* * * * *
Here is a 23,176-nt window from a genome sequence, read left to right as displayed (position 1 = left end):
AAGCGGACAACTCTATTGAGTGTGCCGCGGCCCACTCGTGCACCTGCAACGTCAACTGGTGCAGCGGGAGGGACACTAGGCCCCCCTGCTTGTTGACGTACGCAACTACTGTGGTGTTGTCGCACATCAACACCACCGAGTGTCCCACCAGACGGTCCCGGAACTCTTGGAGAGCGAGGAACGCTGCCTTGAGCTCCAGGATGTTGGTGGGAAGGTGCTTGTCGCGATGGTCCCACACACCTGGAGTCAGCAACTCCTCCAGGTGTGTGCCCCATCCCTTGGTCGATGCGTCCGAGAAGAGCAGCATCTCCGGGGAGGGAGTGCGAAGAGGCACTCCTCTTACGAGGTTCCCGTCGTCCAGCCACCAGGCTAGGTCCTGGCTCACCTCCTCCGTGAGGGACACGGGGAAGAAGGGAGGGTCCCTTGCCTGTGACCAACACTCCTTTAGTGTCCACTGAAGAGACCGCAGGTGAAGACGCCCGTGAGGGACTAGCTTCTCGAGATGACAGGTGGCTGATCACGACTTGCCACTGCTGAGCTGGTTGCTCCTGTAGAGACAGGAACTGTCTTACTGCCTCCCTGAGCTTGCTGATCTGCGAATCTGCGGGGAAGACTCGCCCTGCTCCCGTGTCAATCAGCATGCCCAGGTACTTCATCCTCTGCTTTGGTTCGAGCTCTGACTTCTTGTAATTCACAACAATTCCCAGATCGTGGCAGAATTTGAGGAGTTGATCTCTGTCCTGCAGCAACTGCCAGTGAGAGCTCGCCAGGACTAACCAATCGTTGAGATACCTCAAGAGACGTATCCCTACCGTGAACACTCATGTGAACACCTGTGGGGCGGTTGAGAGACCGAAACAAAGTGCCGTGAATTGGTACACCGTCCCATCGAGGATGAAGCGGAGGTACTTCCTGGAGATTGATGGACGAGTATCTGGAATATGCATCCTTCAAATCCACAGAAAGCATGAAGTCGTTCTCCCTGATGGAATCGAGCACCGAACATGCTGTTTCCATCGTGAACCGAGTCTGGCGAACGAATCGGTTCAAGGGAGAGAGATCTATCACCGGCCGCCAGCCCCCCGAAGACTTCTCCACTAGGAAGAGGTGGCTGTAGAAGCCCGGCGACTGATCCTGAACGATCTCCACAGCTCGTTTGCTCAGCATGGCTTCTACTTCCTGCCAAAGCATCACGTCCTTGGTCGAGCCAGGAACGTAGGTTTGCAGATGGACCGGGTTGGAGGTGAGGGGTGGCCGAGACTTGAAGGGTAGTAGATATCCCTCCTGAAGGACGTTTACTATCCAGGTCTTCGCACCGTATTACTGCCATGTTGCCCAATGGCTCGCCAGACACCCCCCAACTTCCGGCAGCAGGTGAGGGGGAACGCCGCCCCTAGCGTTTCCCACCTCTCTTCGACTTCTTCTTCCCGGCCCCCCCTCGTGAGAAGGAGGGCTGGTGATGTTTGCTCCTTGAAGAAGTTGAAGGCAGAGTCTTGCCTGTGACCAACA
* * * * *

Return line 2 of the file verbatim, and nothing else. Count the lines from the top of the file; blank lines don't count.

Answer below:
AAGCGGACAACTCTATTGAGTGTGCCGCGGCCCACTCGTGCACCTGCAACGTCAACTGGTGCAGCGGGAGGGACACTAGGCCCCCCTGCTTGTTGACGTACGCAACTACTGTGGTGTTGTCGCACATCAACACCACCGAGTGTCCCACCAGACGGTCCCGGAACTCTTGGAGAGCGAGGAACGCTGCCTTGAGCTCCAGGATGTTGGTGGGAAGGTGCTTGTCGCGATGGTCCCACACACCTGGAGTCAGCAACTCCTCCAGGTGTGTGCCCCATCCCTTGGTCGATGCGTCCGAGAAGAGCAGCATCTCCGGGGAGGGAGTGCGAAGAGGCACTCCTCTTACGAGGTTCCCGTCGTCCAGCCACCAGGCTAGGTCCTGGCTCACCTCCTCCGTGAGGGACACGGGGAAGAAGGGAGGGTCCCTTGCCTGTGACCAACACTCCTTTAGTGTCCACTGAAGAGACCGCAGGTGAAGACGCCCGTGAGGGACTAGCTTCTCGAGATGACAGGTGGCTGATCACGACTTGCCACTGCTGAGCTGGTTGCTCCTGTAGAGACAGGAACTGTCTTACTGCCTCCCTGAGCTTGCTGATCTGCGAATCTGCGGGGAAGACTCGCCCTGCTCCCGTGTCAATCAGCATGCCCAGGTACTTCATCCTCTGCTTTGGTTCGAGCTCTGACTTCTTGTAATTCACAACAATTCCCAGATCGTGGCAGAATTTGAGGAGTTGATCTCTGTCCTGCAGCAACTGCCAGTGAGAGCTCGCCAGGACTAACCAATCGTTGAGATACCTCAAGAGACGTATCCCTACCGTGAACACTCATGTGAACACCTGTGGGGCGGTTGAGAGACCGAAACAAAGTGCCGTGAATTGGTACACCGTCCCATCGAGGATGAAGCGGAGGTACTTCCTGGAGATTGATGGACGAGTATCTGGAATATGCATCCTTCAAATCCACAGAAAGCATGAAGTCGTTCTCCCTGATGGAATCGAGCACCGAACATGCTGTTTCCATCGTGAACCGAGTCTGGCGAACGAATCGGTTCAAGGGAGAGAGATCTATCACCGGCCGCCAGCCCCCCGAAGACTTCTCCACTAGGAAGAGGTGGCTGTAGAAGCCCGGCGACTGATCCTGAACGATCTCCACAGCTCGTTTGCTCAGCATGGCTTCTACTTCCTGCCAAAGCATCACGTCCTTGGTCGAGCCAGGAACGTAGGTTTGCAGATGGACCGGGTTGGAGGTGAGGGGTGGCCGAGACTTGAAGGGTAGTAGATATCCCTCCTGAAGGACGTTTACTATCCAGGTCTTCGCACCGTATTACTGCCATGTTGCCCAATGGCTCGCCAGACACCCCCCAACTTCCGGCAGCAGGTGAGGGGGAACGCCGCCCCTAGCGTTTCCCACCTCTCTTCGACTTCTTCTTCCCGGCCCCCCCTCGTGAGAAGGAGGGCTGGTGATGTTTGCTCCTTGAAGAAGTTGAAGGCAGAGTCTTGCCTGTGACCAACA